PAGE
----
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Broken finger or thumb

Get medical advice as soon as possible if you think you've broken a finger or thumb. It may need treatment to heal properly.

A broken bone is also known as a fracture.

Check if you've broken a finger or thumb

If you’ve broken a finger or thumb it's likely to be:

  • painful
  • swollen
  • bruised
  • difficult to move

It may also change colour or feel numb.

It can be hard to tell if a finger is broken, dislocated or badly sprained. You'll probably need an X-ray.

Urgent advice: Get help from NHS 111 if:

You've injured your finger or thumb and it's:

  • painful, swollen and bruised
  • stiff or difficult to move

You can call 111 or get help from 111 online.

You could also go to your nearest urgent treatment centre.

Immediate action required: Go to A&E if:

You have had an injury and the finger or thumb:

  • is pointing at an odd angle
  • looks blue or feels numb
  • is cut and you can see bone through it
  • is cut and there's bone poking out of it

If you cannot get to A&E by yourself, call 999 and ask for an ambulance.

While you're waiting to see a doctor

If you think you’ve broken your finger or thumb, there are some things you can do while you’re waiting to see a doctor.

You should:

  • try not to move the finger or thumb – it may help to tape it to the finger next to it
  • lift your hand up to reduce swelling
  • apply an ice pack (or a bag of frozen peas) wrapped in a tea towel for 15 to 20 minutes every 2 to 3 hours to reduce swelling
  • if there's a cut, cover it with a clean dressing
  • take paracetamol to help ease the pain – when you see the doctor they may suggest different or stronger painkillers if you need them
  • remove any rings from the affected hand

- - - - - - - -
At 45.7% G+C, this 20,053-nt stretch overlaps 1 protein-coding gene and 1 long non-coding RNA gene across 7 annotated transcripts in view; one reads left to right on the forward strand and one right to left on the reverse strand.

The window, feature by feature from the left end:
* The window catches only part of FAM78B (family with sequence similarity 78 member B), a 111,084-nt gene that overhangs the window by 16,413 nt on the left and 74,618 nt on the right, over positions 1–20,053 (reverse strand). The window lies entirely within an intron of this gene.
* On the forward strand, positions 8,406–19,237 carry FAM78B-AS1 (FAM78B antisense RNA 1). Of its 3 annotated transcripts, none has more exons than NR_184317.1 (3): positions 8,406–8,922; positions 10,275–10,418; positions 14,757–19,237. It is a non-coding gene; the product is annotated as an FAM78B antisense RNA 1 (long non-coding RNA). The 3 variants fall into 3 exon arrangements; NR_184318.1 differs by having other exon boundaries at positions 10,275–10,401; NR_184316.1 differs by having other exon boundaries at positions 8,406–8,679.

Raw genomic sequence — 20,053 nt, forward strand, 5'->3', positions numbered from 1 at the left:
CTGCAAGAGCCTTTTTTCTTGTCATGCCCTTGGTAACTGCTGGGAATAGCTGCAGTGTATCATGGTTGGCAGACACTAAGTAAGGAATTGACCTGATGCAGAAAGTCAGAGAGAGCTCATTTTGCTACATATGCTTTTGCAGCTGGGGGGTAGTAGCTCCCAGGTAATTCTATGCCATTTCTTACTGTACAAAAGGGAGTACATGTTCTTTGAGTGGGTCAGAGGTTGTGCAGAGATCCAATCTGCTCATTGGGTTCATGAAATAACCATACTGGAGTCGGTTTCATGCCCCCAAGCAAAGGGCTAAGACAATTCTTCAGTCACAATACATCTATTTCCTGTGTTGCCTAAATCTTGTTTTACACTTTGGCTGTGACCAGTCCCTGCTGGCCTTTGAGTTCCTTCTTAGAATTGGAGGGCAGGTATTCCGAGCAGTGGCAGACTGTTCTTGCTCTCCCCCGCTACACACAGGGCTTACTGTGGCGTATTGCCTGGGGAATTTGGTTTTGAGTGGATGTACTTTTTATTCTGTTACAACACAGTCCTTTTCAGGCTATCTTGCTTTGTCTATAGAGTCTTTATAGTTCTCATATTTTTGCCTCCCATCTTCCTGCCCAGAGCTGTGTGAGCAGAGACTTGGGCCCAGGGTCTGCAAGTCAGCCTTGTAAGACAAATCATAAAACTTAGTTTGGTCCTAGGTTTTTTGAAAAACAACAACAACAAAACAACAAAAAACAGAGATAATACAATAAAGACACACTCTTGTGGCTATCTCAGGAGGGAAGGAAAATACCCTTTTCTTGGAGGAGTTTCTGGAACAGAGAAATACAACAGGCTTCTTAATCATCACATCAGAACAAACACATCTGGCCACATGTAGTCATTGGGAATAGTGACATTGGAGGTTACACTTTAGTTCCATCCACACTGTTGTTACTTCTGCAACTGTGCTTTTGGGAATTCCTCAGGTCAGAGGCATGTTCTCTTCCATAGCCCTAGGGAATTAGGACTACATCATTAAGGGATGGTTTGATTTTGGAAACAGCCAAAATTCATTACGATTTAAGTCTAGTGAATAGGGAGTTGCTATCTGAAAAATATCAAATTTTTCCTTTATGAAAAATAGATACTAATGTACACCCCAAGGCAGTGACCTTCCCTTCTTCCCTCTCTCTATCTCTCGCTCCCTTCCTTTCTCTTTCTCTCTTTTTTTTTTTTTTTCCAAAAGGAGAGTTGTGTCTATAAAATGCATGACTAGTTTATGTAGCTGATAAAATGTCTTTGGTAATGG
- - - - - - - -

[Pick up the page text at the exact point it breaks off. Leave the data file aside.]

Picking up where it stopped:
Treatments for a broken finger or thumb

A doctor or nurse might:

  • try to straighten your finger – they'll give you an injection of local anaesthetic to numb the pain
  • put your finger in a splint or cast, or strap it to another finger to keep it in position
  • give you a tetanus injection or antibiotics if there's a cut, to prevent infection

You may need surgery for complicated breaks – for example, if it's broken in lots of places or the nerves are damaged.

You may be invited back for a follow-up appointment to check how your finger or thumb is healing.

Recovering from a broken finger or thumb

A broken finger or thumb usually heals within 6 to 8 weeks, but it can take longer.

It may be 3 to 4 months before full strength returns to your hand.

Once it's healed, use your finger or thumb as normal. Moving it will stop it getting stiff.

Your doctor may be able to give you some gentle hand exercises.

Ask your doctor when you can return to contact sports or other activities that put a lot of strain on your fingers.

Things you can do to help your recovery

There are some things you can do to ease pain and speed up healing of a broken finger or thumb.

Do

  • take paracetamol to relieve pain – your doctor may recommend different or stronger painkillers if needed

  • keep your hand up to reduce swelling – rest it on a cushion or a pillow

  • gently hold an ice pack (or a bag of frozen peas) wrapped in a tea towel on the finger or thumb for 15 to 20 minutes every 2 to 3 hours

Don’t

  • try not to use the affected hand so it can heal properly

Non-urgent advice: See a GP if:

  • you're worried the break is not healing properly
  • the pain and swelling have not started to ease after a few days
  • it hurts to use the finger or thumb once the cast or strapping is off

Page last reviewed: 23 March 2022
Next review due: 23 March 2025